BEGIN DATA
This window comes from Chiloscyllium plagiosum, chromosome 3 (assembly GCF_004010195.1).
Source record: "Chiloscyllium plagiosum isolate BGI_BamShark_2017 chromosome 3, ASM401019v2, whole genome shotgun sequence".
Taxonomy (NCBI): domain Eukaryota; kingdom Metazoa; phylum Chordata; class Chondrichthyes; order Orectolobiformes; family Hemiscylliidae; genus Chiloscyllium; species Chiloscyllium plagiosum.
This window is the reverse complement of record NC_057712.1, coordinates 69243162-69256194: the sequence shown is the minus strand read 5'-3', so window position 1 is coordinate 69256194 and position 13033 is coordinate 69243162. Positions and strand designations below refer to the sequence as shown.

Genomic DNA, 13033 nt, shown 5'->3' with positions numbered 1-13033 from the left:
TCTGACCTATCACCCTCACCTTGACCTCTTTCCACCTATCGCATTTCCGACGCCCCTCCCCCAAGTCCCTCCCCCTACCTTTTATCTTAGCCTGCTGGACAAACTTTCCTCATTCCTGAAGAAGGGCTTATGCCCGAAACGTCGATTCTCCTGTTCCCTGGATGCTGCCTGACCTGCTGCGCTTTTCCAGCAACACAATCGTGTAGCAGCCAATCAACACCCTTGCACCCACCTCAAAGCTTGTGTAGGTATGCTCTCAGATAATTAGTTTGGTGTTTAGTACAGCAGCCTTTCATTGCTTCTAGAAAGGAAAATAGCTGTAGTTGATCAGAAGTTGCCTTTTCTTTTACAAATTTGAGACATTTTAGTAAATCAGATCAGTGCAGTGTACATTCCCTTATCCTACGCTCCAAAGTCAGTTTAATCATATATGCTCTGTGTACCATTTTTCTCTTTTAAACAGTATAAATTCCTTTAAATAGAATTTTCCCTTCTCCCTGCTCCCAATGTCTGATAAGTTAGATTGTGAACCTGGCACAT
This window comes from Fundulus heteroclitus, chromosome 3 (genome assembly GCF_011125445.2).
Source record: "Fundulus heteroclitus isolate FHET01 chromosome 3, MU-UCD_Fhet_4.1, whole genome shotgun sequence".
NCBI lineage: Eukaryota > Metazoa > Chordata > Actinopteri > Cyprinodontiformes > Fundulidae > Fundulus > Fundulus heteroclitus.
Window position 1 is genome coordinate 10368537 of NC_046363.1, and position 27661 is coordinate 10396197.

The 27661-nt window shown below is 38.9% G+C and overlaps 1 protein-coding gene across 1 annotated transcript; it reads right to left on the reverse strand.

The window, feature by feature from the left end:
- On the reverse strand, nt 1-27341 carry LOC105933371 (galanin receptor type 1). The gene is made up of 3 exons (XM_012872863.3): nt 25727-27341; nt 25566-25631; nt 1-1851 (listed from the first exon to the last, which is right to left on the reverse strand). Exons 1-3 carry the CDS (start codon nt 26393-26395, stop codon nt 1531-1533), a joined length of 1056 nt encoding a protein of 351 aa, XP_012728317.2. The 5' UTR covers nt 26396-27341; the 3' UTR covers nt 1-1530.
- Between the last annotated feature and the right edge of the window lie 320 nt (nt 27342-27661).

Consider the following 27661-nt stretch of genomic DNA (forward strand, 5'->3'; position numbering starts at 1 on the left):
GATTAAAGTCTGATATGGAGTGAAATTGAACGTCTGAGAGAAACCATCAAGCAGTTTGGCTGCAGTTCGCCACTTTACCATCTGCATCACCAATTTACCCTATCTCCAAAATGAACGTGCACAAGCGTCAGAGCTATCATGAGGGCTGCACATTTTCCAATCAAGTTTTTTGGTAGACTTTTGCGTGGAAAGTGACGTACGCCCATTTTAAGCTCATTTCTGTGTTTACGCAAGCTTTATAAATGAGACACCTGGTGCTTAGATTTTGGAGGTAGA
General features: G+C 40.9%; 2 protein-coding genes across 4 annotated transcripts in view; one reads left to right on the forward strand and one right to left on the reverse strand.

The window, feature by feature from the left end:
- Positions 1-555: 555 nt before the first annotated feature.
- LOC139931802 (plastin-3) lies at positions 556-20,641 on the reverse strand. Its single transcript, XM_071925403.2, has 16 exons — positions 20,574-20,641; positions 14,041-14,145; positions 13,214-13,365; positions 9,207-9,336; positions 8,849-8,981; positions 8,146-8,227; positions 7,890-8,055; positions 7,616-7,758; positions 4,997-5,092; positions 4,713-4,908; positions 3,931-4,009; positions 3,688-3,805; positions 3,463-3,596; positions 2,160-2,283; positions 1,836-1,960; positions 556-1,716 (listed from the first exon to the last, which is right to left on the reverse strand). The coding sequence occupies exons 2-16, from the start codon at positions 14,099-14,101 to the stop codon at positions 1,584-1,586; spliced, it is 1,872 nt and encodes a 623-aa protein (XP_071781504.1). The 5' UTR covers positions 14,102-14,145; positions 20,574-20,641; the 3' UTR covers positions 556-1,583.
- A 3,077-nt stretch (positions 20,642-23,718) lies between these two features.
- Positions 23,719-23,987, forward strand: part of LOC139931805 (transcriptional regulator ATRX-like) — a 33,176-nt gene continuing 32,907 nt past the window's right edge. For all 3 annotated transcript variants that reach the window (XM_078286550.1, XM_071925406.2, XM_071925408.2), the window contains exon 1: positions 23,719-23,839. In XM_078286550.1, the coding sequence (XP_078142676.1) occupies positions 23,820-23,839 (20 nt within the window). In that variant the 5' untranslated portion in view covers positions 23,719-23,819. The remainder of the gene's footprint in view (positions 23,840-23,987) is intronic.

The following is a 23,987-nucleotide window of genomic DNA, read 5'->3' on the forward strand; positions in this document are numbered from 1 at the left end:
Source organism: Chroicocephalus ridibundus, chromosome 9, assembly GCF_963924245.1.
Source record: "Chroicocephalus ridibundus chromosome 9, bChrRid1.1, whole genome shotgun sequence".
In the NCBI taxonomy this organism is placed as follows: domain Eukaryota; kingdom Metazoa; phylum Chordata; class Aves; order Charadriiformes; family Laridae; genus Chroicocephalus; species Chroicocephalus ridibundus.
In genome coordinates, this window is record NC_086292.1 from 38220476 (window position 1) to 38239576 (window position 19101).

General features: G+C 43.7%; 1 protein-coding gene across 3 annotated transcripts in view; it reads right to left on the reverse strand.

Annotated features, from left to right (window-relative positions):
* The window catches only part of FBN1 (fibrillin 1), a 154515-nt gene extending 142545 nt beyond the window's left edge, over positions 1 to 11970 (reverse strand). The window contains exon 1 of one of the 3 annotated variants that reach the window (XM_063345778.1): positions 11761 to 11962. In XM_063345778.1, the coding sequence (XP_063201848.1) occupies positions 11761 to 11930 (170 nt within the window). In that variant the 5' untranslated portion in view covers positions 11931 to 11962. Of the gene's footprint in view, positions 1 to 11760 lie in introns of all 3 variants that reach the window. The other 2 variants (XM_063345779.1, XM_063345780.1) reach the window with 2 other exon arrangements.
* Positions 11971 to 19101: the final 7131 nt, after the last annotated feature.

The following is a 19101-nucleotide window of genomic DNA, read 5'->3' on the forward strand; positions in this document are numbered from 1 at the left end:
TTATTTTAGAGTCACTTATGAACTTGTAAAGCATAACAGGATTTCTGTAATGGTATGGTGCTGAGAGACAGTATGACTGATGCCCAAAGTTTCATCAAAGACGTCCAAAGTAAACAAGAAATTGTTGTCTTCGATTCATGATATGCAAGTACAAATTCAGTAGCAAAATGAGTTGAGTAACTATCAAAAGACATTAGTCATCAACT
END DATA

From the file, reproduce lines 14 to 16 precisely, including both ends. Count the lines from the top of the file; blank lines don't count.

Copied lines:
- Between the last annotated feature and the right edge of the window lie 320 nt (nt 27342-27661).

Consider the following 27661-nt stretch of genomic DNA (forward strand, 5'->3'; position numbering starts at 1 on the left):
GATTAAAGTCTGATATGGAGTGAAATTGAACGTCTGAGAGAAACCATCAAGCAGTTTGGCTGCAGTTCGCCACTTTACCATCTGCATCACCAATTTACCCTATCTCCAAAATGAACGTGCACAAGCGTCAGAGCTATCATGAGGGCTGCACATTTTCCAATCAAGTTTTTTGGTAGACTTTTGCGTGGAAAGTGACGTACGCCCATTTTAAGCTCATTTCTGTGTTTACGCAAGCTTTATAAATGAGACACCTGGTGCTTAGATTTTGGAGGTAGA